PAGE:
Tom Milne Popular Fiction Collection
Lancashire Textile ProjectStanley Lawrence ArchiveAustin Langshaw ArchiveChanging Faces Project Archive
Health and Social Consequences of the 2001 Foot and Mouth Epidemic in North CumbriaCinema Culture in 1930s Britain (CCINTB) Archive
This is the "Home" page of the "Special Collections" guide.
Alternate Page for Screenreader Users
Skip to Page Navigation
Skip to Page Content

Special Collections   Tags: archives, books, popular culture, rare books, special collections  

A guide to Lancaster University Library Special Collections
Last Updated: Sep 9, 2014 URL: Print Guide

Home Print Page

Book of the Month from Special Collections

Map Panama

Bowles’s Atlas

New One-Sheet Map of South America: divided into its provinces, governments, etc. and exhibiting the Spanish, Portuguese, French and Dutch settlements therein according to D’Anville, by L. Delarochette

London: Bowles & Carter, c.1790

This image shows South America with Panama at the top.  This map is a long time before the Panama Canal, circa 1790

The Panama Canal first opened 15th August 1914.

Ferdinand de Lesseps constructed the Suez Canal in 1869.  The Suez Canal was dug through flat sand at sea level whereas the Panama Canal required more engineering with peaks of up to 110 metres and a hazardous river crossing its path.  With these difficulties he had difficulty retaining his workforce with them either leaving or dyeing with the death toll between 1881-9 estimated at 22,000.  Construction started in 1881 and was suspended in 1889.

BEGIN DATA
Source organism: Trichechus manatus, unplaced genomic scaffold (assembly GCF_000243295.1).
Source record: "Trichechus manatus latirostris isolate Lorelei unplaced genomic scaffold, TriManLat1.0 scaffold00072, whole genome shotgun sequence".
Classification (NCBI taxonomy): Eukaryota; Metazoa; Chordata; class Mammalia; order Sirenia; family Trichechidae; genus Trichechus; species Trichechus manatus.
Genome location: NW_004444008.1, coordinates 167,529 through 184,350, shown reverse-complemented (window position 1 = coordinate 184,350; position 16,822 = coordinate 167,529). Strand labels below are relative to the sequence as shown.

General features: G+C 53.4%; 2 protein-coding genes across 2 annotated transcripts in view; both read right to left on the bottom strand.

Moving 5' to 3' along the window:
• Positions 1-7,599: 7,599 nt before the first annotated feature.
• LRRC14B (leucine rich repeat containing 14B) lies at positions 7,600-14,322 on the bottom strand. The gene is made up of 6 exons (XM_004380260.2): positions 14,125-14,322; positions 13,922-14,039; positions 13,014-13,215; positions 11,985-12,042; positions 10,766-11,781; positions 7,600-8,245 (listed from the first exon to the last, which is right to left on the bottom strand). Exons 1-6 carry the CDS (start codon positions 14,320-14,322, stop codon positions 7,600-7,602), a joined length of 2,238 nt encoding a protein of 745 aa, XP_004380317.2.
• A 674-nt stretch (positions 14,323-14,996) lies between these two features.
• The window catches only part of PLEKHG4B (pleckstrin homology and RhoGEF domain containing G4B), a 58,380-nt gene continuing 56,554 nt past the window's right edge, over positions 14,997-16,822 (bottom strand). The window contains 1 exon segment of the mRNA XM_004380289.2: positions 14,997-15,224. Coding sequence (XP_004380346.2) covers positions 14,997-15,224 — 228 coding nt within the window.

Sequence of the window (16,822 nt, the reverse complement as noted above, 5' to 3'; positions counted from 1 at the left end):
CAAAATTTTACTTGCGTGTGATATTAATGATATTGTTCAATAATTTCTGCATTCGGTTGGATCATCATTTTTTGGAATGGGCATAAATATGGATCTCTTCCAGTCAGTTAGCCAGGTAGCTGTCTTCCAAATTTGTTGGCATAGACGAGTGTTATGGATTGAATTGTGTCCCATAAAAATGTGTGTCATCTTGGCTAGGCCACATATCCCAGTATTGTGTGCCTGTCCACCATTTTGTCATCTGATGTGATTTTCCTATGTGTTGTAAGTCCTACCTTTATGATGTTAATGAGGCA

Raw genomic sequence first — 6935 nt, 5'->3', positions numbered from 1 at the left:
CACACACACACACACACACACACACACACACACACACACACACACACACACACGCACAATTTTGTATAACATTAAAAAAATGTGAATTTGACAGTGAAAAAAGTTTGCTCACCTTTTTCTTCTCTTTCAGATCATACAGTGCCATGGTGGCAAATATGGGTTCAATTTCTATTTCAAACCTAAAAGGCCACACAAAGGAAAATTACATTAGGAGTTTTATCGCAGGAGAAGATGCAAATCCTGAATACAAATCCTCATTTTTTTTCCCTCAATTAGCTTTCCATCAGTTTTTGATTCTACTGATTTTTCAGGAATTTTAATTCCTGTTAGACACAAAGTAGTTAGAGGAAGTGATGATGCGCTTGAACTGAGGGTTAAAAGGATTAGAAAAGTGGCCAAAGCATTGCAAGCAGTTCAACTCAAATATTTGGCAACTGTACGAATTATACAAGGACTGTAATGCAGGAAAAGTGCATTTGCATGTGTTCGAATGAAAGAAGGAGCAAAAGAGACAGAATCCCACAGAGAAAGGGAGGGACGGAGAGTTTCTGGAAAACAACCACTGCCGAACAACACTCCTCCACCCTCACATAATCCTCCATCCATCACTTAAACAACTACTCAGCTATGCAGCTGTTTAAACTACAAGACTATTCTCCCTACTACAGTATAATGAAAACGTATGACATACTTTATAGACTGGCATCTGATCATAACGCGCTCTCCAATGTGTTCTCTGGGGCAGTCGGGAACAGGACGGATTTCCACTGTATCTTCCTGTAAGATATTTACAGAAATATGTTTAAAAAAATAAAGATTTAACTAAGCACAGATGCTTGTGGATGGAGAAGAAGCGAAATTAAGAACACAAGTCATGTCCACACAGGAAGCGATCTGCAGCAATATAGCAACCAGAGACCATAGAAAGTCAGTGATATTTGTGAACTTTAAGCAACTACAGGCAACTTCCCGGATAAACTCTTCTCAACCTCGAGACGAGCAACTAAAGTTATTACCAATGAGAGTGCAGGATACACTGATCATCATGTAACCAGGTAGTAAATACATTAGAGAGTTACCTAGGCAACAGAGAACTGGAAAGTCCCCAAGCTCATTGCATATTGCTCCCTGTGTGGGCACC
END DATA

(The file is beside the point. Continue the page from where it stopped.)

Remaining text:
The U.S. were looking at a canal through Nicaragua and were going to go ahead unless the French would sell the Panama Canal to them for $40,000,000.  This was sold and at the time, Panama was part of Colombia.  The U.S. implied that if the Panama rebels revolted then the U.S. would support their independence.  Panama declared independence on 3rd November 1903.  They then let the U.S. control the Panama Canal Zone.  The Canal consisted of locks and dams in order to combat the varying levels as opposed to a sea level canal.






Loading  Loading...